Kopelman, S., Feldman, E.R., McDaniel, D.M., & Hall, D.T. (2012). Mindfully negotiating a
career with a heart. Organizational Dynamics, 41: 163-171.
Kram, K.E. and Higgins, M.A. (2009). A new mindset on mentoring: Creating developmental
networks at work. Sloan Management Review, Cambridge, MA.
Petrie, N. (2011). Future trends in leadership development. Center for Creative Leadership:
White Paper, November.
The unique contribution of our book is that it is written for a practitioner audience using an
evidence-based approach, which draws on extensive scholarly research. While there are many
books on mentoring, none of these are similar to the proposed book here. This is the first book
introducing a comprehensive developmental network approach to mentoring for a nonacademic
audience. Competing books are primarily academic in nature, developing and testing theory, or
written by consultants for practitioners focused on traditional mentoring relationships.
Best comparison book (different topic)
Bolles, R.N. What color is your parachute? A practical manual for job hunters and career
changers. New York: Ten Speed Press.
Academic Books
Kram, K.E. (1985). Mentoring at work: Developmental relationships in organizational life.
Glenview, IL: Scott, Foresman and Company.
Daloz, L.A. (1999). Mentor: Guiding the journey of adult learners. San Francisco: Jossey-Bass.
Edited Academic Books
Murrell, A.J., Crosby, F.J., Ely, R. (Eds.) (1999). Mentoring dilemmas: Developmental
relationships within multicultural organizations. Mahway, NJ: Lawrence Erlbaum Associates.
Clutterbuck, D. & Lane, G. (Eds.) (2004). The situational mentor: An international review of
competencies and capabilities in mentoring. UK: Gower Publishing.
Allen, T.D. & Eby, L.T. (Eds.) (2007). Blackwell handbook of mentoring: A multiple
perspectives approach. Oxford, UK: Blackwell Publishing.
Ragins, B.R. & Kram, K.E. (Eds.) (2007). The handbook of mentoring at work: Theory, research
and practice. Thousand Oaks, CA: Sage Publications.
Practitioner Books (Our proposed book is the first to take a developmental network approach to
mentoring. All of the following assume the traditional dyadic approach.)
Hay, J. (1995). Transformational mentoring: Creating developmental alliances for changing
organizational cultures. New York: McGraw.
Wellington, S. and Catalyst (2001). Be your own mentor. New York: Random House.
Bell, C. R. (2002). Managers as Mentors (2nd edition). San Francisco: Berrett-Koehler.
Connor, M. & Pokora, J. (2007). Coaching and Mentoring at Work: Developing Effective
Practice. McGraw-Hill.
Hart, E. W. (2009). Seven keys to successful mentoring. Greensboro, NC: Center for Creative
Zachary, L.J. & Fischler, L.A. (2009). The mentee’s guide: Making mentoring work for you.
Klasen, N. & Clutterbuck, D. (2012). Implementing mentoring schemes. Routledge.
Other Practitioner/Academic Books (These books are written for practitioners and based on
research however they also assume a traditional, dyadic approach to mentoring.)
Ensher, E.A. & Murphy, S.E. (2005). Power mentoring. How successful mentors and protégés
get the most out of their relationships. Jossey-Bass.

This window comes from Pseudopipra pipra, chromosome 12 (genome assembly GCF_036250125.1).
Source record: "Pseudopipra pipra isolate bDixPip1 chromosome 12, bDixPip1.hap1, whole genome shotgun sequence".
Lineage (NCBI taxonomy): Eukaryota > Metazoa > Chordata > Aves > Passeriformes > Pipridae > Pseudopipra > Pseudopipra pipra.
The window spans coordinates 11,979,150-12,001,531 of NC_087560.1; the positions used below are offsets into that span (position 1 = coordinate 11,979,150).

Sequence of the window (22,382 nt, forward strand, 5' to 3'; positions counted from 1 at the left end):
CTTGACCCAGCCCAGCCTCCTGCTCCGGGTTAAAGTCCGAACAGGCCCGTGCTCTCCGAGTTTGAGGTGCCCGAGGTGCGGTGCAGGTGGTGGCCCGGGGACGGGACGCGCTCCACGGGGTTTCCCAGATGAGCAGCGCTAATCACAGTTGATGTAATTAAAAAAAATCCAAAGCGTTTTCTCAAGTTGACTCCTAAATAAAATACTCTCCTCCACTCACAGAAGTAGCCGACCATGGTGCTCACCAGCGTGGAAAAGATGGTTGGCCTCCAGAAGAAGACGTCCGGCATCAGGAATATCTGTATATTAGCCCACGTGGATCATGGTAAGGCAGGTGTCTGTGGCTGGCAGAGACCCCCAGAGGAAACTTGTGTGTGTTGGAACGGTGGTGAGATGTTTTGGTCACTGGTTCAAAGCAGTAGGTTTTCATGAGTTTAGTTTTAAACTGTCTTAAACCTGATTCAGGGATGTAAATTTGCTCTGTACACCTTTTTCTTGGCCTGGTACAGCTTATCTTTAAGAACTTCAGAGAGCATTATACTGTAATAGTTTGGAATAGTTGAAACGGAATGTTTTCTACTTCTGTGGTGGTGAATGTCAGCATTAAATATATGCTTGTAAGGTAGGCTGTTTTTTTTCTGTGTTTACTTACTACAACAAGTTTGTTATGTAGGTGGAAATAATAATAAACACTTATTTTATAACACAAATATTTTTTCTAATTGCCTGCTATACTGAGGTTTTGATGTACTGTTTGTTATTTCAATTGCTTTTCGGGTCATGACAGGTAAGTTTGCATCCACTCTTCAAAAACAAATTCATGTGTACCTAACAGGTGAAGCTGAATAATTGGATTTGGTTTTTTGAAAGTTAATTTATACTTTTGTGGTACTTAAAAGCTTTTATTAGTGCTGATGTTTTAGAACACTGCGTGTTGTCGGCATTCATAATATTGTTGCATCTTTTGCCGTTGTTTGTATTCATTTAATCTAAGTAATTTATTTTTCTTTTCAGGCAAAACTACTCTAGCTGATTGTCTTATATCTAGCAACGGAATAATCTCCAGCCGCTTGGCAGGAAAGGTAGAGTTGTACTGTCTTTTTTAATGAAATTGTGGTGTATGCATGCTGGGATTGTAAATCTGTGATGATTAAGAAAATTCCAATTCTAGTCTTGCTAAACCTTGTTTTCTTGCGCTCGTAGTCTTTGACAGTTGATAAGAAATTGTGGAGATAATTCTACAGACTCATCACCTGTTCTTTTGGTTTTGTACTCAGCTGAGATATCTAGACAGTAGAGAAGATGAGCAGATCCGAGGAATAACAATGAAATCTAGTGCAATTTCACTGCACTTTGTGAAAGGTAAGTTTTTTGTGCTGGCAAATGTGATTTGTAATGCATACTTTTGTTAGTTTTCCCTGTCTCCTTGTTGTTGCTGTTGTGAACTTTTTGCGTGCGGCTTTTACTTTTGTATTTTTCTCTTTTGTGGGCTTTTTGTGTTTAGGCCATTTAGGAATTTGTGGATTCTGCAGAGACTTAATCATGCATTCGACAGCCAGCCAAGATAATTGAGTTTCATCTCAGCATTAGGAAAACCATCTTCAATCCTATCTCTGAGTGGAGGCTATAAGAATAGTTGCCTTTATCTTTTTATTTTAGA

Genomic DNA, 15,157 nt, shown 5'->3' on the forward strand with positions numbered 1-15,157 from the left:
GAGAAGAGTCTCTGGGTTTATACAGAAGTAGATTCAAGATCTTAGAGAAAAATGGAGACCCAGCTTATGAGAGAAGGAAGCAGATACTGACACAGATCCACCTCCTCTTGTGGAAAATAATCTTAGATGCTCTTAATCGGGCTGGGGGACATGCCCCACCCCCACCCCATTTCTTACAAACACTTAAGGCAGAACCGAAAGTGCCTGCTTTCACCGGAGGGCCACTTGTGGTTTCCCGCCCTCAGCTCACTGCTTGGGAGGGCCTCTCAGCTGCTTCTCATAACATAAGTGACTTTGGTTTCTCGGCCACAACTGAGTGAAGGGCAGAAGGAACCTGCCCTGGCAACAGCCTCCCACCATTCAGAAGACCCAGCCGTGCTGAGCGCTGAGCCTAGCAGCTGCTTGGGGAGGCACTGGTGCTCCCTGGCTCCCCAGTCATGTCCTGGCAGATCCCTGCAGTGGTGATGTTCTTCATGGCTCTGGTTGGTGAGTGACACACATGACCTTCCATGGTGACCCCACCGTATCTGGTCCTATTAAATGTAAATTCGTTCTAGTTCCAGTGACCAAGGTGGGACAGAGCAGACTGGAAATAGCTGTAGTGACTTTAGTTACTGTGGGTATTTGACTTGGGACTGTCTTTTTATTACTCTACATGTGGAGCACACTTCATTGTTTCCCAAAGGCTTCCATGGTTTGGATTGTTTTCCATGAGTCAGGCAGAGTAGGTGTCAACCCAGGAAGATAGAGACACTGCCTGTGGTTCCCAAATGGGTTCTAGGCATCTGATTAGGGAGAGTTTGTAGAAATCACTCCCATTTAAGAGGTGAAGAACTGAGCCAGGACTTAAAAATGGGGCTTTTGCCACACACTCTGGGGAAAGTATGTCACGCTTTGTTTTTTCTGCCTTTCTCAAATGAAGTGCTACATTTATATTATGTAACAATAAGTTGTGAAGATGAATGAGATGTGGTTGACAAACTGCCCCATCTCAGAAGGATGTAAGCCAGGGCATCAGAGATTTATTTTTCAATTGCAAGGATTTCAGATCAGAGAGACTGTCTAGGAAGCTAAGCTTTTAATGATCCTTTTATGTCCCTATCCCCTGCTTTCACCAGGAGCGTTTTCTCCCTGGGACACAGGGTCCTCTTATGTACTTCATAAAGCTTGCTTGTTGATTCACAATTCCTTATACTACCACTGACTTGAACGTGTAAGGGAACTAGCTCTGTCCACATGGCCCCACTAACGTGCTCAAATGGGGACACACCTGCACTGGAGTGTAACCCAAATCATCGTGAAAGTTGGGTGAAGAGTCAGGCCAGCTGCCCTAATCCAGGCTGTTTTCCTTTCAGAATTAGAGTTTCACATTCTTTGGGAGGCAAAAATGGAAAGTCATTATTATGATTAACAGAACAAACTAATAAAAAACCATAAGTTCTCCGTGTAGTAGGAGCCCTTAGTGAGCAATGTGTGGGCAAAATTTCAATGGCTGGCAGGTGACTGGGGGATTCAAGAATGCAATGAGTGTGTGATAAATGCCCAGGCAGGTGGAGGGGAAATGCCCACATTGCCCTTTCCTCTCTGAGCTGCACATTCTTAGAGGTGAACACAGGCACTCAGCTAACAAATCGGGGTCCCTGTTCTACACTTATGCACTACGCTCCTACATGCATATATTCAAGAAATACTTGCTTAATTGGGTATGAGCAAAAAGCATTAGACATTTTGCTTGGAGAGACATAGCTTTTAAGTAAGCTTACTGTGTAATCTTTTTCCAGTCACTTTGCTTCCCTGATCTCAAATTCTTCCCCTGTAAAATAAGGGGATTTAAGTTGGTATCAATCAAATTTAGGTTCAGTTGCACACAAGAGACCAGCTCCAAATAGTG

Allen, T. D., Finkelstein, L. M. and Poteet, M. L. (2009). Designing workplace mentoring
programs: An evidence-based approach. Malden, MA: Wiley-Blackwell.
Wendy M. Murphy is an Assistant Professor of Management at Babson College. She also
serves as the Coordinator for the Mentoring Programs through the Center for Women’s
Entrepreneurial Leadership (CWEL). Prior to joining the faculty at Babson College, she taught
at Boston College and at Northern Illinois University, where she created an E-Mentoring
Program for the College of Business. Her research focuses on mentoring and developmental
networks, gender in the workplace, identity, and the work-life interface. Murphy has published
her work in several journals, including the Academy of Management Learning and Education,
Career Development International, Gender in Management: An International Journal, Human
Resource Management, Journal of Management, and the Journal of Vocational Behavior among
others. She has served as a Representative-at-Large for the Careers Division of the Academy of
Management. She is also a member of the American Psychological Association, Society for
Industrial and Organizational Psychology, and the Organizational Behavior Teaching Society.
Professor Murphy lives in Dover, MA with her husband and three young children.
Kathy E. Kram is the Shipley Professor in Management at the Boston University School of
Management. Her primary interests are in the areas of adult development, relational learning,
mentoring, diversity issues in executive development, leadership, and organizational change
processes. In addition to her book, Mentoring at Work, she has published in a wide range of
journals including Organizational Dynamics, Academy of Management Journal, Academy of
Management Review, Harvard Business Review, Business Horizons, Qualitative Sociology,
Mentoring International, Journal of Management Development, Journal of Management
Education, Journal of Management Inquiry, Organizational Behavior and Human Performance,
Career Development International, and Psychology of Women Quarterly. She is co-editor of